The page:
Any food scraps from the garden or table can be considered vegetables. This can include some types of fruit flesh, different food waste, and other perishables. If it’ll start to stink on its own within a few days to a few weeks, it falls into this category.
Anything from paper plates and cups to tax returns to cardboard boxes could be considered paper waste. This waste breaks down fast if it is chopped up and wet, but if just thrown on top, it can take over a month to disintegrate. Paper, especially cardboard, can be used effectively to sheet mulch areas with stubborn weeds. By the time the weeds are dead, your cardboard is compost!
Fabric or cloth that is 100% cotton will break down in around 6 months. Anything from old clothes to rags, you can cut it up and toss it in the compost. A neat trick is to use old cotton clothes to tie up your vegetables so you can compost everything together at the end of the season!
Fruit and other food scraps that have harder peels and shells can take longer to break down. Citrus especially takes its time as it naturally repels the microbes that break down food. Too much citrus can mess up your composts ecology, and orange peels are not recommended for worms either.
Hard shells and seed cases that have the density of wood or bark can take 6 months to break down. While this can be frustrating if you need your compost ready fast, it can work to your advantage as well. Lining walkways and areas where you do not want grass with walnut can discourage the growth of weeds and save you time and money!
Don’t Compost Walnuts
At this point, it is pretty clear that composting a bunch of black walnut shells and litter is a bad idea. To repeat: Don’t Compost Walnuts! Now that we have that established, it raises another issue.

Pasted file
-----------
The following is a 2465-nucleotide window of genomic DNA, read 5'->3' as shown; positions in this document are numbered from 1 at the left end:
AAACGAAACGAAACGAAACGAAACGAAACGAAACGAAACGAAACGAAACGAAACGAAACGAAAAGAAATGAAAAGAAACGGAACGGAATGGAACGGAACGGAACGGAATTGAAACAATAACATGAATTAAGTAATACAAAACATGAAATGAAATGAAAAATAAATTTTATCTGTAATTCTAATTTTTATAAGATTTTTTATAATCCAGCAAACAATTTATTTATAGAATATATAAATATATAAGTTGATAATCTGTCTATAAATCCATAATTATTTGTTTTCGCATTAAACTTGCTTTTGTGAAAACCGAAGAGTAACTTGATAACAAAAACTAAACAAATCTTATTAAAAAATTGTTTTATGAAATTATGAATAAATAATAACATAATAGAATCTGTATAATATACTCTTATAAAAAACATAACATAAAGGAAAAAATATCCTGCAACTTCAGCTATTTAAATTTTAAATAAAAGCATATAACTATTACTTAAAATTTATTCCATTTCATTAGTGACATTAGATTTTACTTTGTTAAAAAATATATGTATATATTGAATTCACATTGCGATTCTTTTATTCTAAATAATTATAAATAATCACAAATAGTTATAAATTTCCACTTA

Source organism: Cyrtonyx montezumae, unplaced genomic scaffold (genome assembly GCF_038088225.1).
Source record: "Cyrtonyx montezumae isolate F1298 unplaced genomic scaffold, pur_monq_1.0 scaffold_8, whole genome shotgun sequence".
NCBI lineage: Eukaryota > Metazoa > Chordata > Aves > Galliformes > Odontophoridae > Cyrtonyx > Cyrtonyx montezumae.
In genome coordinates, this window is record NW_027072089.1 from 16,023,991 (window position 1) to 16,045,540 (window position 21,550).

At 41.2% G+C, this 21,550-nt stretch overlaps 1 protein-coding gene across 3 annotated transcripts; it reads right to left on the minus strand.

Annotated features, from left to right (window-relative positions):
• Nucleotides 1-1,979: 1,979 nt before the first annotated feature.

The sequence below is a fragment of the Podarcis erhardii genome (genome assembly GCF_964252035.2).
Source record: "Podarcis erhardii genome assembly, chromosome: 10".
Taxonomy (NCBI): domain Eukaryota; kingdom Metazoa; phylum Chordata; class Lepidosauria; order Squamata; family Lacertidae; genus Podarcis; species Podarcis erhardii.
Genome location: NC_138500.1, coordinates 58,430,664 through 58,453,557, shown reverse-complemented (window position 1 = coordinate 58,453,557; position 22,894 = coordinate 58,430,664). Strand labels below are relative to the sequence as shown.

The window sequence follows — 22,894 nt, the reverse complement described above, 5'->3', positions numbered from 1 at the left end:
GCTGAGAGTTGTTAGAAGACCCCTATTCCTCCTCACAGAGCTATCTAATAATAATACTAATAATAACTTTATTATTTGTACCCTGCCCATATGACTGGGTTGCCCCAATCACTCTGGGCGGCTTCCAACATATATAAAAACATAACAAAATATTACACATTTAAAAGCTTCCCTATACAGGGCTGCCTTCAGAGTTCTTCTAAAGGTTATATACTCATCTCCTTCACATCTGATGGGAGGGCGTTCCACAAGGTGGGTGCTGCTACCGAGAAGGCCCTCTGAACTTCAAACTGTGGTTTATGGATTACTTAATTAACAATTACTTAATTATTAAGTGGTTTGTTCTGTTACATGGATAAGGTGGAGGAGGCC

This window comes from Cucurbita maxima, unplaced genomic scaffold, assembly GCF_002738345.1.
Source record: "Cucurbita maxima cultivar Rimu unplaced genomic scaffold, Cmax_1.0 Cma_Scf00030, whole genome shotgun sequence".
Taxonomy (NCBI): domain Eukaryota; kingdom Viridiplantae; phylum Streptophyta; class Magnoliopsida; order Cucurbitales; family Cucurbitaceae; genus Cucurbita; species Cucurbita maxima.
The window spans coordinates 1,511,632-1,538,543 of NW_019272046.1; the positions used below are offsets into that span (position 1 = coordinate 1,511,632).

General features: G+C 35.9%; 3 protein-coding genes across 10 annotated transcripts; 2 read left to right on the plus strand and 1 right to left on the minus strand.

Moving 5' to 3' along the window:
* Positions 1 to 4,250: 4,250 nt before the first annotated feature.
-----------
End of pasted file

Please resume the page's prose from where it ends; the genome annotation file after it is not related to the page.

Which plants are the most adversely affected by black walnut’s chemical juglone?
Trees Sensitive to Juglone:
- Alder – Alnus glutinosa
- Apple/Crabapple – Malus species
- White Birch – Betula papyrifera
- Linden – Tilia americana
- Hackberry -Celtis species
- Larch – Larix
- Magnolia – Magnolia x soulangiana
- Silver Maple – Acer saccharinum
- Norway Spruce – Picea abies
- Pine (most) -Pinus species
Shrubs Sensitive to Juglone:
- Azalea/Rhododendron – Rhododendron species
- Chokeberry – Aronia arbutifolia
- Cotoneaster – Cotoneaster species
- Hydrangea – Hydrangea species
- Lilac – Syringa species
- Viburnum (some) – Viburnum species
- Yew – Taxus species
Annuals, Perennials, and Bulbs Sensitive to Juglone:
- Autumn crocus – Colchicum species
- Columbine – Aquilegia species
- Daffodil (some) – Narcissus species
- Flowering Tobacco – Nicotiana species
- Lily – Lilium species
- Peony (some) – Paeonia species
- Petunia – Petunia species
Fruits Sensitive to Juglone:
- Apple – Malus domestica
- Blackberry – Rubus species
- Blueberry – Vaccinium species
- Grape – Vitus species
- Pear – Pyrus species
Vegetables Sensitive to Juglone:
- Asparagus – Asparagus officinalis
- Cabbage – Brassica oleracea
- Cucumber – Cucumis sativus
- Eggplant – Solanum melongena
- Pepper – Capsicum annuum
- Potato – Solanum tuberosum
- Rhubarb – Rheum rhabarbarum
- Tomato – Lycopersicon esculentum